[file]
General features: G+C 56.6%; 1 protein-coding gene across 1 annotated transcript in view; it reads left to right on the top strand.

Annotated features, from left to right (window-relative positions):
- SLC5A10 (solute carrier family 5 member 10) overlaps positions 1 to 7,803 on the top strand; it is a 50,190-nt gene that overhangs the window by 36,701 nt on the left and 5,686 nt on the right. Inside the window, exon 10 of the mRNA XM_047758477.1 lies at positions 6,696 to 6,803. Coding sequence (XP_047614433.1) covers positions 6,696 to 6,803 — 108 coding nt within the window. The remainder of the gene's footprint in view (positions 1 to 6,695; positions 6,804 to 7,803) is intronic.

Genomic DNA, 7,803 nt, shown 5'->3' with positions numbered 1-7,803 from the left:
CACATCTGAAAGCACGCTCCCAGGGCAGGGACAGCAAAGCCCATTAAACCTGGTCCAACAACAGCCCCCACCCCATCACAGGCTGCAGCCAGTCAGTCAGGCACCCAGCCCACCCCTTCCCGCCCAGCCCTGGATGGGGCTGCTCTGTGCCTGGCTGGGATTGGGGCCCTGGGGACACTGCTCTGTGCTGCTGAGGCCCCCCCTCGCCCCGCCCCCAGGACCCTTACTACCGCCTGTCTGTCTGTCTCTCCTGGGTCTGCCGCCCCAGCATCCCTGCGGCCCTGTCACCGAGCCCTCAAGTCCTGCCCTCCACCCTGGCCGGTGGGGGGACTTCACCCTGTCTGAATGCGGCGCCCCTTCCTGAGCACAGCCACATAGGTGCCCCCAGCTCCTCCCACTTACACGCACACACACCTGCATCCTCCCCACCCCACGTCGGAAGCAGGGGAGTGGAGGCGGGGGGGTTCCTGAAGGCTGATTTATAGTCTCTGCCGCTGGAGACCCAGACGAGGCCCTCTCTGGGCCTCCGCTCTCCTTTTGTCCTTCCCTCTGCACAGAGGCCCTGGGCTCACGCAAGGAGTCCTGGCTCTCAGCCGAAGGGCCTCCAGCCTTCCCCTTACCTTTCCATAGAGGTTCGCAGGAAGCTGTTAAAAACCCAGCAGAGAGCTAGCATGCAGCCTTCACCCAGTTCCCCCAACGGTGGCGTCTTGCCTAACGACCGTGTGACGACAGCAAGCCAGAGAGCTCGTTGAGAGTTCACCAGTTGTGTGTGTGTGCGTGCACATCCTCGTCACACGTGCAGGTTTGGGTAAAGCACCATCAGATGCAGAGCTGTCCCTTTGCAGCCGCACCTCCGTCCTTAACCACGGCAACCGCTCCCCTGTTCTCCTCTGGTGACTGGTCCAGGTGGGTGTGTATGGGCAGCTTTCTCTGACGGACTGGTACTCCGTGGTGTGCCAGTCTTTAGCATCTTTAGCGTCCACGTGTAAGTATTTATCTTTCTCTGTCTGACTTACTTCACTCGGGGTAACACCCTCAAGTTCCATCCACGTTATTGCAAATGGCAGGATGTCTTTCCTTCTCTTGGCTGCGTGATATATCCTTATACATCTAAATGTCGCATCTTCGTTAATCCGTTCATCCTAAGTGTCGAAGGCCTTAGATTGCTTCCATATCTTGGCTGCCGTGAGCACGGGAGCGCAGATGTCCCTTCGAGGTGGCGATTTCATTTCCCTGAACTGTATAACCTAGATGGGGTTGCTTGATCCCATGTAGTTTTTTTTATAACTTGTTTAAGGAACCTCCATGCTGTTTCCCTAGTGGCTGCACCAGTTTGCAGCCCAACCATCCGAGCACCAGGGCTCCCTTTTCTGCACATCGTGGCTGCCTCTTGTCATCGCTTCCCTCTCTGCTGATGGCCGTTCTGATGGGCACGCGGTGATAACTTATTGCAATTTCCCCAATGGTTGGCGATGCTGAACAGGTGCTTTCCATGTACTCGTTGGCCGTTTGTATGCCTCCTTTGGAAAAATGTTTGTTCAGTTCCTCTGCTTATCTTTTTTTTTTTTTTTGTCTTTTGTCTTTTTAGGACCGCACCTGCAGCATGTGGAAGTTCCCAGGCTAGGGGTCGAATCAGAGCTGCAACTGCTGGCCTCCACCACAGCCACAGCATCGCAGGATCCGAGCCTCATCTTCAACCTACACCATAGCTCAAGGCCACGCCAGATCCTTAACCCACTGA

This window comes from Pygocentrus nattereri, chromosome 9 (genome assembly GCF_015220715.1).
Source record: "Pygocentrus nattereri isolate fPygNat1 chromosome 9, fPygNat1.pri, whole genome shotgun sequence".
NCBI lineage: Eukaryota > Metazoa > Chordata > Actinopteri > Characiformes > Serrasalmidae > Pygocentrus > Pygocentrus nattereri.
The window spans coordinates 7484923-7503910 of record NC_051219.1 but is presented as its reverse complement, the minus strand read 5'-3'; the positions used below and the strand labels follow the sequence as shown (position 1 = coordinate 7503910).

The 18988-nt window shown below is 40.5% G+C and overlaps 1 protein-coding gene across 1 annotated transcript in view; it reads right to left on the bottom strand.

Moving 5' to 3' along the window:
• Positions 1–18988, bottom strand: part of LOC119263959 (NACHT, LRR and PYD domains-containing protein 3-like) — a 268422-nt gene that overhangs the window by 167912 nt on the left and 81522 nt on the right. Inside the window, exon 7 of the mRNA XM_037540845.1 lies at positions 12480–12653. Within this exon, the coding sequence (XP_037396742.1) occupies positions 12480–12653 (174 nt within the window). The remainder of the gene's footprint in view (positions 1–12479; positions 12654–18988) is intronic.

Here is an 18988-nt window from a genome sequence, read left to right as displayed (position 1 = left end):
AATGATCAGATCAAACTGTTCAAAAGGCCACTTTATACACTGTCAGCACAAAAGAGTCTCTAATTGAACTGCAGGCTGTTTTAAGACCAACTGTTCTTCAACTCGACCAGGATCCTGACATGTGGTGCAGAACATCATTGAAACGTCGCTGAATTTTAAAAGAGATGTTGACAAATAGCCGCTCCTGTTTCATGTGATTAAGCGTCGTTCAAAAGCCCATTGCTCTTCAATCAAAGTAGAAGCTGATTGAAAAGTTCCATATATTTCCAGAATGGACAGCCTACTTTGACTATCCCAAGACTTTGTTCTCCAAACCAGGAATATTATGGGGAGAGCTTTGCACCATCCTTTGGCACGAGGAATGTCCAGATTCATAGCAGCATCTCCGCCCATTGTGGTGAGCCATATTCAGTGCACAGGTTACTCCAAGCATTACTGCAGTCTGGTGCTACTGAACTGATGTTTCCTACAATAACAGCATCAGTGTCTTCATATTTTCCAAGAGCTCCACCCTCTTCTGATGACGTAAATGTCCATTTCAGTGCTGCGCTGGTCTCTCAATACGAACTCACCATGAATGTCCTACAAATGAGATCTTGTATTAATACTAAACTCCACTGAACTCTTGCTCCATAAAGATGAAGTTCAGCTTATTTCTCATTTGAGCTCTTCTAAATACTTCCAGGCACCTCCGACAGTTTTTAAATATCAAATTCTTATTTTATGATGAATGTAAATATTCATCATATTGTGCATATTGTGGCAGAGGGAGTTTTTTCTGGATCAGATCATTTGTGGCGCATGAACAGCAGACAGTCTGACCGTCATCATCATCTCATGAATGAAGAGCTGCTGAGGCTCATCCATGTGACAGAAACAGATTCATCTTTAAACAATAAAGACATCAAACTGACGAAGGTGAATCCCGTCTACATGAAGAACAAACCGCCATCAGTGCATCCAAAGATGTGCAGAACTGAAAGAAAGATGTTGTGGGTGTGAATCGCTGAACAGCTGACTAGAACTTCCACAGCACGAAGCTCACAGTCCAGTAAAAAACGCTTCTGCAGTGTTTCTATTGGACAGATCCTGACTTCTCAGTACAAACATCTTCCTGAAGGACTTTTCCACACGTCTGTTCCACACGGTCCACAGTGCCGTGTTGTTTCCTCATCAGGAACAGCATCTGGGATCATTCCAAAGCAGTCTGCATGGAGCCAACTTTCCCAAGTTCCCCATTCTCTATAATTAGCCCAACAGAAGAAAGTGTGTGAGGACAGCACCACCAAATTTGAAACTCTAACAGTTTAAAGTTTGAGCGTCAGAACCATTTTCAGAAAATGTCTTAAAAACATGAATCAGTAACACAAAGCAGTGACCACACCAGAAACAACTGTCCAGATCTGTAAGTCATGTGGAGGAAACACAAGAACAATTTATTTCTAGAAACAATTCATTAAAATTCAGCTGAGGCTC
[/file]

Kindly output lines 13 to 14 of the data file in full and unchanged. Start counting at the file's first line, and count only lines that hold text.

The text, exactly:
Here is an 18988-nt window from a genome sequence, read left to right as displayed (position 1 = left end):
AATGATCAGATCAAACTGTTCAAAAGGCCACTTTATACACTGTCAGCACAAAAGAGTCTCTAATTGAACTGCAGGCTGTTTTAAGACCAACTGTTCTTCAACTCGACCAGGATCCTGACATGTGGTGCAGAACATCATTGAAACGTCGCTGAATTTTAAAAGAGATGTTGACAAATAGCCGCTCCTGTTTCATGTGATTAAGCGTCGTTCAAAAGCCCATTGCTCTTCAATCAAAGTAGAAGCTGATTGAAAAGTTCCATATATTTCCAGAATGGACAGCCTACTTTGACTATCCCAAGACTTTGTTCTCCAAACCAGGAATATTATGGGGAGAGCTTTGCACCATCCTTTGGCACGAGGAATGTCCAGATTCATAGCAGCATCTCCGCCCATTGTGGTGAGCCATATTCAGTGCACAGGTTACTCCAAGCATTACTGCAGTCTGGTGCTACTGAACTGATGTTTCCTACAATAACAGCATCAGTGTCTTCATATTTTCCAAGAGCTCCACCCTCTTCTGATGACGTAAATGTCCATTTCAGTGCTGCGCTGGTCTCTCAATACGAACTCACCATGAATGTCCTACAAATGAGATCTTGTATTAATACTAAACTCCACTGAACTCTTGCTCCATAAAGATGAAGTTCAGCTTATTTCTCATTTGAGCTCTTCTAAATACTTCCAGGCACCTCCGACAGTTTTTAAATATCAAATTCTTATTTTATGATGAATGTAAATATTCATCATATTGTGCATATTGTGGCAGAGGGAGTTTTTTCTGGATCAGATCATTTGTGGCGCATGAACAGCAGACAGTCTGACCGTCATCATCATCTCATGAATGAAGAGCTGCTGAGGCTCATCCATGTGACAGAAACAGATTCATCTTTAAACAATAAAGACATCAAACTGACGAAGGTGAATCCCGTCTACATGAAGAACAAACCGCCATCAGTGCATCCAAAGATGTGCAGAACTGAAAGAAAGATGTTGTGGGTGTGAATCGCTGAACAGCTGACTAGAACTTCCACAGCACGAAGCTCACAGTCCAGTAAAAAACGCTTCTGCAGTGTTTCTATTGGACAGATCCTGACTTCTCAGTACAAACATCTTCCTGAAGGACTTTTCCACACGTCTGTTCCACACGGTCCACAGTGCCGTGTTGTTTCCTCATCAGGAACAGCATCTGGGATCATTCCAAAGCAGTCTGCATGGAGCCAACTTTCCCAAGTTCCCCATTCTCTATAATTAGCCCAACAGAAGAAAGTGTGTGAGGACAGCACCACCAAATTTGAAACTCTAACAGTTTAAAGTTTGAGCGTCAGAACCATTTTCAGAAAATGTCTTAAAAACATGAATCAGTAACACAAAGCAGTGACCACACCAGAAACAACTGTCCAGATCTGTAAGTCATGTGGAGGAAACACAAGAACAATTTATTTCTAGAAACAATTCATTAAAATTCAGCTGAGGCTC